Prince's Paisley Park in Chanhassen, Minnesota, isn't just his former home and production studio. The sprawling private complex is a deep dive into the artist's creative process and lifestyle. Museum admission pays for tours of Prince's recording studios, private music club, and the soundstage where he rehearsed and held concerts and events. Paisley Park also operates as a music and festival venue, fulfilling Prince's vision of opening the park to the public one day.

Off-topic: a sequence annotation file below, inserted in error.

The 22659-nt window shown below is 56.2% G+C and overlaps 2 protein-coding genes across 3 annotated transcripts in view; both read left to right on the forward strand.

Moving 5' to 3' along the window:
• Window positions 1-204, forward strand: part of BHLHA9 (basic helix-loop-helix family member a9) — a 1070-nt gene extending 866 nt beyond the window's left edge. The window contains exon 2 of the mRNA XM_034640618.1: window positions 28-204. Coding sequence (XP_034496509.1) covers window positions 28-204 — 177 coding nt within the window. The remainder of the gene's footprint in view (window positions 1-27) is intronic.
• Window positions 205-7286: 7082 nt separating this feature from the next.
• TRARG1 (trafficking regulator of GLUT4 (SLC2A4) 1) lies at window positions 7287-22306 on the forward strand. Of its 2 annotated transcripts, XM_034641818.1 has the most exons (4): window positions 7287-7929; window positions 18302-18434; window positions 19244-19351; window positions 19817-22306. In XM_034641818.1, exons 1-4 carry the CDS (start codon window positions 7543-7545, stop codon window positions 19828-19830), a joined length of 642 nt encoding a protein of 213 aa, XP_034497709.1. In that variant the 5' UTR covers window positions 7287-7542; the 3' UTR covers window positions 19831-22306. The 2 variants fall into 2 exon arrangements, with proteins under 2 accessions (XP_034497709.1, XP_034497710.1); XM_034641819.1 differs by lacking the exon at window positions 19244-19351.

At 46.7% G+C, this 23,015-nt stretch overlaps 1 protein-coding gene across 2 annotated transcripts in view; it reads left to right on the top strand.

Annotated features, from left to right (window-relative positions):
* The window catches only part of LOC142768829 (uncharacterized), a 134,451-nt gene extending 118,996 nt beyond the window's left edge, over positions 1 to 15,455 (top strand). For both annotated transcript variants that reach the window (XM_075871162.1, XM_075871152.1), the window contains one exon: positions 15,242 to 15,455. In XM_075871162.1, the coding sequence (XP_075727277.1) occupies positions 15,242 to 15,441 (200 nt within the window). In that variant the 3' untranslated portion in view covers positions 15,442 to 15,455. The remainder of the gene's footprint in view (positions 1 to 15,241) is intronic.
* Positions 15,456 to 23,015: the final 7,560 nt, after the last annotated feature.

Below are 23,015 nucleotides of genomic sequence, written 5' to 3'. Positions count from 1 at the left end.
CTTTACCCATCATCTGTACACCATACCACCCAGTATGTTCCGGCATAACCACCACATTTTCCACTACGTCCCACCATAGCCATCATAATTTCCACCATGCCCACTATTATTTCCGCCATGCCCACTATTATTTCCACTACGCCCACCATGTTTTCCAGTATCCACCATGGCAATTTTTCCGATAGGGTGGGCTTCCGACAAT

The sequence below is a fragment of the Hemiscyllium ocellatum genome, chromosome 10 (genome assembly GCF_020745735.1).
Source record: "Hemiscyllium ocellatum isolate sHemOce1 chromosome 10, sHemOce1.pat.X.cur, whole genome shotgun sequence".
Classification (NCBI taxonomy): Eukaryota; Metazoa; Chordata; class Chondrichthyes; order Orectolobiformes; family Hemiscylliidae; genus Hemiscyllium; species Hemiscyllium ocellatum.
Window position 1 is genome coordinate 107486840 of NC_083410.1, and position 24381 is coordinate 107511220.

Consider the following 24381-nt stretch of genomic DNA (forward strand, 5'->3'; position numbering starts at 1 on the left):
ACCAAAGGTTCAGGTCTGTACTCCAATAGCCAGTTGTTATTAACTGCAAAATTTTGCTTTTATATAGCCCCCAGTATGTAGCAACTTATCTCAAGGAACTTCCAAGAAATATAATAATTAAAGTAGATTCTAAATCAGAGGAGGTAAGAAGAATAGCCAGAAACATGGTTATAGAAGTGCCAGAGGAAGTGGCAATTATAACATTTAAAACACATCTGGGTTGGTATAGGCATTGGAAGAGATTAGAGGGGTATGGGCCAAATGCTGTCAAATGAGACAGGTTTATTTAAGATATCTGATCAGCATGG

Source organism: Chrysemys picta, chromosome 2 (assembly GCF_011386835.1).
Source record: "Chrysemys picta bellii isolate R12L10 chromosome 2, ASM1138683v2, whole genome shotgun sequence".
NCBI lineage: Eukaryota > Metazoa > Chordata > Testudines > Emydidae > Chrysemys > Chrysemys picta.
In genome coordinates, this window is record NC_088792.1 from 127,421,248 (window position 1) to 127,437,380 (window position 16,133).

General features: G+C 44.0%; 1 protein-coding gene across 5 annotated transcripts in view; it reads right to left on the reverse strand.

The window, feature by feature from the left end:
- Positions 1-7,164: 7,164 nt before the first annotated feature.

Selena Quintanilla-Perez, or Selena to the masses, was the Queen of Tejano music and set to become one of the most successful Latin crossover artists ever. Her untimely death in 1995 immortalized Selena as an icon interrupted, creating an aura of mystery around the talented young artist. Devoted fans can satisfy some of that curiosity at The Selena Museum in Corpus Christi, Texas. The museum is attached to her family's recording studio and houses Selena's records, Grammy award, and some of her most famous costumes, which she designed.